I just got a Sansa m250 (2GB) mp3 player, and naturally I wanted to see how it would work with Ubuntu. So after getting all excited about actually getting my mp3 player (3 days early, I might add), I plugged it in to my computer, and...Ubuntu didn't do anything. I was disappointed, but not surprised, as the manual made a big deal about Windows Media Player and using other stuff to work with it. Then I looked down, and figured I should turn it on first. So I did, and viola, Ubuntu recognized it as a usb disk.
Unfortunately, most of my music is in OGG, and Sansa doesn't like OGG. So I had to convert it to mp3. After some quick googling, I came across SoundConverter - a very handy program to do (almost) exactly what I wanted it to do. If it's not in your package manager (under "soundconverter" - "soundconvert" is different, and not the right one), you can just download it. After unzipping, you can just run the soundconverter.py file - no compiling or installing necessary. After setting it up to preserve my filenames (I'll explain why later) and just put them in the same place, only mp3, I pointed it to my music folder and let it work. It took quite a while, especially since I kept interrupting it to restart.
It worked - almost beautifully. It didn't, however, recognize a lot of my tags (the song info that my Sansa uses to categorize my songs - very important). So I turned to another handy program (one you should have anyway) called EasyTag. It's a very handy utility to edit and assign tag info for any number of file formats. I think it should be in the package managers, if not, download it from the website. I simply pointed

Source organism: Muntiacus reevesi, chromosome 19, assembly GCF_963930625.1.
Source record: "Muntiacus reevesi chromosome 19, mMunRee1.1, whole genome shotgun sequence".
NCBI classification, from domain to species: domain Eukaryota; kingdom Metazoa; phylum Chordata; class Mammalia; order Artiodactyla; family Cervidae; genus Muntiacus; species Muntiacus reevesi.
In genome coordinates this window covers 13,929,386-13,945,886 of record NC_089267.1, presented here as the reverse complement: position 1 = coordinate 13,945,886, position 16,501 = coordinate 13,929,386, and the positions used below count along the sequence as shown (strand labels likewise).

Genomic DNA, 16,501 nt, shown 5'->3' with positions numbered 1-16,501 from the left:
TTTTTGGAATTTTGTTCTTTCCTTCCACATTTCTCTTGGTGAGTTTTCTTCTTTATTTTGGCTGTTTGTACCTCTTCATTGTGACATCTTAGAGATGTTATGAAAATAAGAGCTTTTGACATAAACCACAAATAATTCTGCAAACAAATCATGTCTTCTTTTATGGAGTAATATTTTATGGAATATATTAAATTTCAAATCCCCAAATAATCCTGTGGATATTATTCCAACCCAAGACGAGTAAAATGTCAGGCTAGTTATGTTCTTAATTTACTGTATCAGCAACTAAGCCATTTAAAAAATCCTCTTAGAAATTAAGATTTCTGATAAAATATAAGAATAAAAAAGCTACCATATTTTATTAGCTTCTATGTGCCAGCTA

it to my music folder, and it scanned the files, automatically filling in the tags from the file structure (which is why I told it to keep the mp3s in place). That was easy! I exited EasyTag, telling it to save the tags, and then simply did a search (Places->Search for files) for *.mp3 in my music folder. I selected all of the ones it found, dragged them onto my Sansa (in a "Music" folder, just for organization's sake), and it worked! Actually, I had to figure out that the trash (from all the OGGs I had tested) was still on the flash drive, and I had to delete it first - do see the trash folder (and other hidden folders), hit Ctrl-H. I was excited at how easy that was - not laborious like in a certain other OS.
I discovered another nifty thing during this process. I had noticed that when I moused over the sound files, the icon changed, and I thought nothing of it. But when I held my mouse over a sound file for a while, the song started playing! Amazing! Mouseover sounds = play sounds, without any player or clicking or any such nonsense - just that sound file, coming out my speakers. Beat that, Bill.